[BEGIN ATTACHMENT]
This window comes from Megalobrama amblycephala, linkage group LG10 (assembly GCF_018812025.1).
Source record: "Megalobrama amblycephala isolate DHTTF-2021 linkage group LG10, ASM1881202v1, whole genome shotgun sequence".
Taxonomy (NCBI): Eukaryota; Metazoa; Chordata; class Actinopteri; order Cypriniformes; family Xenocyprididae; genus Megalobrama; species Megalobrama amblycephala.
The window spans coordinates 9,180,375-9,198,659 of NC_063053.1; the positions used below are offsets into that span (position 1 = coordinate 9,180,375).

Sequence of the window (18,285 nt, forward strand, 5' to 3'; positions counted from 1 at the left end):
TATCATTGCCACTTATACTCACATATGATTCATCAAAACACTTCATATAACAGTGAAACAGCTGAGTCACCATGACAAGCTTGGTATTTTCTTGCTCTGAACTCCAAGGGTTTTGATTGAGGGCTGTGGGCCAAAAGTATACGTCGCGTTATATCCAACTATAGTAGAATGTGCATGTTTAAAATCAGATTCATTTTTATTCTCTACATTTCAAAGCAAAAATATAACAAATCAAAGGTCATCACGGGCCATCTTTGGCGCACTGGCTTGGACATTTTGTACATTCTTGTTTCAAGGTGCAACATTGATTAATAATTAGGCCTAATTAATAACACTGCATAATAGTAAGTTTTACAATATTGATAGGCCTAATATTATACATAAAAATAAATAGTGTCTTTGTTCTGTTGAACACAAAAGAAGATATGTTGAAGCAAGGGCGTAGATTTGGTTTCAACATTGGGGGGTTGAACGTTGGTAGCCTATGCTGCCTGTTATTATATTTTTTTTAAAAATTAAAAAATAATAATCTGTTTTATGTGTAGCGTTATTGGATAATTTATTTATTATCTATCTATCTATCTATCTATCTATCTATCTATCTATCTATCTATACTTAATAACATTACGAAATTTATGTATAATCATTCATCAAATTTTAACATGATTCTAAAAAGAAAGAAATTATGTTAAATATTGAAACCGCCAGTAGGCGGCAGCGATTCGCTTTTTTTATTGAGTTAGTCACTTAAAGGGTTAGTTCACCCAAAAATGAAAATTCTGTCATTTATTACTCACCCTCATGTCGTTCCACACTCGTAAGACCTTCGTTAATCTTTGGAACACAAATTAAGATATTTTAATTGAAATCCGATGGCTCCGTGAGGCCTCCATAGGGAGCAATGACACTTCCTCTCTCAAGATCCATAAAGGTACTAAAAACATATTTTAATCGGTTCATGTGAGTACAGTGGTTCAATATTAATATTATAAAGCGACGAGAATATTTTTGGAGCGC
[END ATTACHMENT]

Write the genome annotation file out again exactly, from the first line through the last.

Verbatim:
This window comes from Megalobrama amblycephala, linkage group LG10 (assembly GCF_018812025.1).
Source record: "Megalobrama amblycephala isolate DHTTF-2021 linkage group LG10, ASM1881202v1, whole genome shotgun sequence".
Taxonomy (NCBI): Eukaryota; Metazoa; Chordata; class Actinopteri; order Cypriniformes; family Xenocyprididae; genus Megalobrama; species Megalobrama amblycephala.
The window spans coordinates 9,180,375-9,198,659 of NC_063053.1; the positions used below are offsets into that span (position 1 = coordinate 9,180,375).

Sequence of the window (18,285 nt, forward strand, 5' to 3'; positions counted from 1 at the left end):
TATCATTGCCACTTATACTCACATATGATTCATCAAAACACTTCATATAACAGTGAAACAGCTGAGTCACCATGACAAGCTTGGTATTTTCTTGCTCTGAACTCCAAGGGTTTTGATTGAGGGCTGTGGGCCAAAAGTATACGTCGCGTTATATCCAACTATAGTAGAATGTGCATGTTTAAAATCAGATTCATTTTTATTCTCTACATTTCAAAGCAAAAATATAACAAATCAAAGGTCATCACGGGCCATCTTTGGCGCACTGGCTTGGACATTTTGTACATTCTTGTTTCAAGGTGCAACATTGATTAATAATTAGGCCTAATTAATAACACTGCATAATAGTAAGTTTTACAATATTGATAGGCCTAATATTATACATAAAAATAAATAGTGTCTTTGTTCTGTTGAACACAAAAGAAGATATGTTGAAGCAAGGGCGTAGATTTGGTTTCAACATTGGGGGGTTGAACGTTGGTAGCCTATGCTGCCTGTTATTATATTTTTTTTAAAAATTAAAAAATAATAATCTGTTTTATGTGTAGCGTTATTGGATAATTTATTTATTATCTATCTATCTATCTATCTATCTATCTATCTATCTATCTATCTATACTTAATAACATTACGAAATTTATGTATAATCATTCATCAAATTTTAACATGATTCTAAAAAGAAAGAAATTATGTTAAATATTGAAACCGCCAGTAGGCGGCAGCGATTCGCTTTTTTTATTGAGTTAGTCACTTAAAGGGTTAGTTCACCCAAAAATGAAAATTCTGTCATTTATTACTCACCCTCATGTCGTTCCACACTCGTAAGACCTTCGTTAATCTTTGGAACACAAATTAAGATATTTTAATTGAAATCCGATGGCTCCGTGAGGCCTCCATAGGGAGCAATGACACTTCCTCTCTCAAGATCCATAAAGGTACTAAAAACATATTTTAATCGGTTCATGTGAGTACAGTGGTTCAATATTAATATTATAAAGCGACGAGAATATTTTTGGAGCGC